When to take the keys from elderly drivers

Close up image of senior woman putting car key in ignition

You’ll always be their child, and they’ll always be your parent.

But at some point, in many families, the tables begin to turn. Children become caregivers for their parents.

In the complex, sometimes frustrating or painful world of family caregiving, one especially touchy subject can be when to tell Mom or Dad they can’t drive any longer.

And, when it comes to driving, you may get into a power struggle.

Here’s what to keep in mind:

Keep an eye on loved ones to spot potential problems early

Driving is crucial to independence, and most people are very resistant to anyone taking away their independence.

What makes it especially hard for families is that some people with early dementia are safe to drive.

When this happens, it’s tough for families and physicians to decide who has reached that point of being a danger to themselves or others on the road.

You’re not alone. Here’s where to find help

The National Highway Transportation and Safety Administration has an excellent guide for families and for physicians to help them make this determination.

Office tests that primary care physicians use have cutoffs, and those scoring below the cutoff are clearly unsafe to drive.

Test driving abilities in a clinical setting using the 4-Turn Test.

The 4-Turn Test, developed at The Ohio State University Wexner Medical Center, consists of having the patient follow the examiner along a short course in the clinic.

The course arrives at four separate intersections where the individual is told to turn right or left, for four total turns; twice to the right and twice to the left.

The patient is provided visual clues at each intersection to remind them where to make a turn. They’re then brought back to the starting point and asked to lead the way along the same path.

One study shows that, of the mild Alzheimer’s disease individuals who went in the wrong direction, 88% failed a behind-the-wheel assessment by a professional driving instructor. Of those making all four turns correctly, 92% passed the driver evaluation.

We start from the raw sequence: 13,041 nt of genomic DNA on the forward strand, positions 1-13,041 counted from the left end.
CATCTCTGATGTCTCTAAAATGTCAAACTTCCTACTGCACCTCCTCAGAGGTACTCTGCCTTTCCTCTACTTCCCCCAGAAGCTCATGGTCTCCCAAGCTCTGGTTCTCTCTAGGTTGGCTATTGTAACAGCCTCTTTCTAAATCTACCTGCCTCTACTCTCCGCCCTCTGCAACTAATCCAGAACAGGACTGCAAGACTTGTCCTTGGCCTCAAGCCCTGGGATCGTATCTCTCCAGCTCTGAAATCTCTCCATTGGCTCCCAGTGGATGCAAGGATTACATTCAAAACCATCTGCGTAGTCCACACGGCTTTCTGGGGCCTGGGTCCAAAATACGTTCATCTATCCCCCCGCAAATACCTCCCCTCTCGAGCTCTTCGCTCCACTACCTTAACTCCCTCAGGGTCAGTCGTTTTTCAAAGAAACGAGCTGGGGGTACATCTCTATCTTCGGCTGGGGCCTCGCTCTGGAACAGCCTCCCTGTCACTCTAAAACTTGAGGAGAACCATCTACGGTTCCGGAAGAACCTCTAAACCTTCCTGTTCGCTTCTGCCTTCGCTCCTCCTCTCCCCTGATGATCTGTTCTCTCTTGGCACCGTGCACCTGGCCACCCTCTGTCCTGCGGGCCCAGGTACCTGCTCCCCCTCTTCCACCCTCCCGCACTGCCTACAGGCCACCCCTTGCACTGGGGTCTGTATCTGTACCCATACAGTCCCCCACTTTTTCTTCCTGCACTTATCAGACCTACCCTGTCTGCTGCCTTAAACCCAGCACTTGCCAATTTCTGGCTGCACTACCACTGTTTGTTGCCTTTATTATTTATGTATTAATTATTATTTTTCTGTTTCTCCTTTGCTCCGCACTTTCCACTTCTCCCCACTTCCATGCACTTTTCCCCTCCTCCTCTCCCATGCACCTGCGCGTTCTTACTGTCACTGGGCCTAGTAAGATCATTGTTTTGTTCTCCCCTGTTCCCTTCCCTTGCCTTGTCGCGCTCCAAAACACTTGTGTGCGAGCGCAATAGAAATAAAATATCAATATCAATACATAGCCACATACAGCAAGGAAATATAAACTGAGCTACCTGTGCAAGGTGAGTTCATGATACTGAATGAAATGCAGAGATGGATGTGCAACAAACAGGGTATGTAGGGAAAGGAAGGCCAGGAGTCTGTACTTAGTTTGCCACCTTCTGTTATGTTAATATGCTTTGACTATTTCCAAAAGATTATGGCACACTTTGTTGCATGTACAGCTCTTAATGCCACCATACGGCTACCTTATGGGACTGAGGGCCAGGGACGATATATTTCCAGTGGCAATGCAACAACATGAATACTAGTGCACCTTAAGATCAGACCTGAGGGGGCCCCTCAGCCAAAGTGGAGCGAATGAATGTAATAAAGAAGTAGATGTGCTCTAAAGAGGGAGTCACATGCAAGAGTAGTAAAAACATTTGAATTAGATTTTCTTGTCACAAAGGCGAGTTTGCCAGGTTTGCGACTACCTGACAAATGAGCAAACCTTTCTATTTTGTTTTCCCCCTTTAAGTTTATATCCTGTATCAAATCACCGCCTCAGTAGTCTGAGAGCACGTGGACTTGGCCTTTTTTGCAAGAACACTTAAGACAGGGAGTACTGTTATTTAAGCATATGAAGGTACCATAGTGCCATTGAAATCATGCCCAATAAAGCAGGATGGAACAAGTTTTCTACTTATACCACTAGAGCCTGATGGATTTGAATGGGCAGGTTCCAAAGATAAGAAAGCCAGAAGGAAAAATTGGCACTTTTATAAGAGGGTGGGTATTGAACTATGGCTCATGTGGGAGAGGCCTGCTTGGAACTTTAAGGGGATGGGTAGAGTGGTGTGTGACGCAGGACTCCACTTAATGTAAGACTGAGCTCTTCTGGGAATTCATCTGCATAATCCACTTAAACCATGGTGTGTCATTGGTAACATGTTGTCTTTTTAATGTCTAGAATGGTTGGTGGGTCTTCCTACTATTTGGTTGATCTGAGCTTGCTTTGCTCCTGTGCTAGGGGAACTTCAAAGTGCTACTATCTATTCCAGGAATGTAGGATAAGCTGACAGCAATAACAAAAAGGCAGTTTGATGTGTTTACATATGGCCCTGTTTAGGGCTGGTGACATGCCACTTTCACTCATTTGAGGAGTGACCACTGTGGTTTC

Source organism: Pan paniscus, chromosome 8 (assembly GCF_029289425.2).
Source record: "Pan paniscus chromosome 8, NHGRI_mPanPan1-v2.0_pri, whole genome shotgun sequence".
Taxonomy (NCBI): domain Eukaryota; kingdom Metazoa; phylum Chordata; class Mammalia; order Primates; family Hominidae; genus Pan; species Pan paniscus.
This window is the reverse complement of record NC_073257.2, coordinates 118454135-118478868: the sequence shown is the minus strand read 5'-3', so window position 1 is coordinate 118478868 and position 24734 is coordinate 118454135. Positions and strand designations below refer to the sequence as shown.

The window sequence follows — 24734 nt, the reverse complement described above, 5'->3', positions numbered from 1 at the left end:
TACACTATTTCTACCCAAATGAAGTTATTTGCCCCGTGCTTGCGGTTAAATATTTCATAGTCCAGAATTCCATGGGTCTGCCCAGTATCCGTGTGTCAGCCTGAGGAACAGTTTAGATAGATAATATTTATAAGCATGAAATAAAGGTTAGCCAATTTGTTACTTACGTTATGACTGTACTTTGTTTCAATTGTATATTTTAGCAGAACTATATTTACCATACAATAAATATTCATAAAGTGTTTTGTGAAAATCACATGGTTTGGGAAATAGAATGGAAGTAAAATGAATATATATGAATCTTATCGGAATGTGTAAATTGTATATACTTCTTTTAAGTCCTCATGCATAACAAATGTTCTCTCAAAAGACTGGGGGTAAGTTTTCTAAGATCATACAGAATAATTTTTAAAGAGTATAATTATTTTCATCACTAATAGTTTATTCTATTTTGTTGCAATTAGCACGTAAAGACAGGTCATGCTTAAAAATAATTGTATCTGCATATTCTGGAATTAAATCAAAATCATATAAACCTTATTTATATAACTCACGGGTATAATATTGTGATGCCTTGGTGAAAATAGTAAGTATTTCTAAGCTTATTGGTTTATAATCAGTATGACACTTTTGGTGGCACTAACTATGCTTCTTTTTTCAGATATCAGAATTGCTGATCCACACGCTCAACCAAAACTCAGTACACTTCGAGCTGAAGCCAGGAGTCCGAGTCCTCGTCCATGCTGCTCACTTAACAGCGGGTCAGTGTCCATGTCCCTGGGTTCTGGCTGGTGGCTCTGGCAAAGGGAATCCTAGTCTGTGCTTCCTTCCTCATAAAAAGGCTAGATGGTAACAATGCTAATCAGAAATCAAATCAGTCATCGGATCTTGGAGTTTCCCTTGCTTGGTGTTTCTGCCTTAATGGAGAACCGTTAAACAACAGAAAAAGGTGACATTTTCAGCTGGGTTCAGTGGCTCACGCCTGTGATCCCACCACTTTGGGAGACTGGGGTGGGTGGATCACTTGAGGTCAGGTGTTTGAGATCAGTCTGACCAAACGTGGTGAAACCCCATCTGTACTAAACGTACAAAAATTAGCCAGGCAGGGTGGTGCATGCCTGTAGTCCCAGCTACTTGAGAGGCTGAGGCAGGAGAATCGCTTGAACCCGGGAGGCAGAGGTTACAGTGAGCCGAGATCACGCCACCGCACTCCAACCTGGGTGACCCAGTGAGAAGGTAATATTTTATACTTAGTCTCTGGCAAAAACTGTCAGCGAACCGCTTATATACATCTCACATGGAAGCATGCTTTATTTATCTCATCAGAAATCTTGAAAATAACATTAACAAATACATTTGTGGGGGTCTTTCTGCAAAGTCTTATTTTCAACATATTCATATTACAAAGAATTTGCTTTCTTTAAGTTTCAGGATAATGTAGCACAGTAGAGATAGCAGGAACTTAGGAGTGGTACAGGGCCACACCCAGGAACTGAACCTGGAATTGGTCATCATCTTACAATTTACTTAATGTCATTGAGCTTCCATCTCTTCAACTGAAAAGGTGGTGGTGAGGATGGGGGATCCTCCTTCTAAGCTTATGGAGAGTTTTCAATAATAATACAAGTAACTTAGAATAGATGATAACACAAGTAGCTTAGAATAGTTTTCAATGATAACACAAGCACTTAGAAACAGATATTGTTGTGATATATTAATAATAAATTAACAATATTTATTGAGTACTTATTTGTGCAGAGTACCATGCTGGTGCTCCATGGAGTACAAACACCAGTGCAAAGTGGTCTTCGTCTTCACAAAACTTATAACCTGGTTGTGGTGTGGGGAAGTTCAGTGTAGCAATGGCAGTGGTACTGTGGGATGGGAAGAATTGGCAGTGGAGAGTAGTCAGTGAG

Get your loved one a driving evaluation

There are also centers devoted to testing elderly drivers to see if they’re safe, such as Ohio State’s Occupational Therapy Driver Rehabilitation Program.

Our program provides driving evaluation and skill development services for older drivers, including those with

What to look for when you’re trying to assess a loved one’s driving skills

  • Have a family member ride with or follow the individual at least once a month to evaluate for impaired driving judgment issues.
  • Monitor the mileage on the car. If the mileage is longer than the short trips they’re taking, it could mean they’re getting lost.
  • Look for any new dents or scrapes on the car, as this can show that there is trouble when driving.

Ways to ease into this transition

For many families, this is an extremely difficult conversation to start with a parent or grandparent.

Unsafe driving jeopardizes the safety of others.

One way is to briefly try to get the older driver to agree it’s unsafe for others on the road and, if they want to avoid hurting others, they should voluntarily stop driving. If they won’t, then talk to their doctor.

Get a doctor’s prescription.

One way a doctor can help is to write a prescription that tells the patient to “temporarily stop driving.” The doctor can explain that, while the patient is being evaluated or while a new medication is being tested, it’s best to hold off driving temporarily.

The last resort.

Families can also make driving impossible by hiding keys, disabling the car or even selling the car. If the situation is bad enough and the family won’t or can’t do these things, a doctor should send a letter to the state motor vehicles bureau informing authorities that the patient is an unsafe driver.

Make a plan and involve your loved one

Multiple studies agree that a medical recommendation for driving retirement has a strong correlation with depression. It can be helpful to work programs such as Ohio State’s Occupational Therapy Driver Rehabilitation Program to develop a “driving retirement plan” prior to stopping driving.

Studies have shown there’s a steep reduction in the incidence of depression if the patient is involved in the planning transition process, and a transportation plan is in place prior to the recommendation.

Families often are afraid to be the “bad guys,” even though this is truly the only safe option.

Remember that taking the tough action with Mom or Dad now is far better than dealing with the consequences of an accident due to unsafe driving later.


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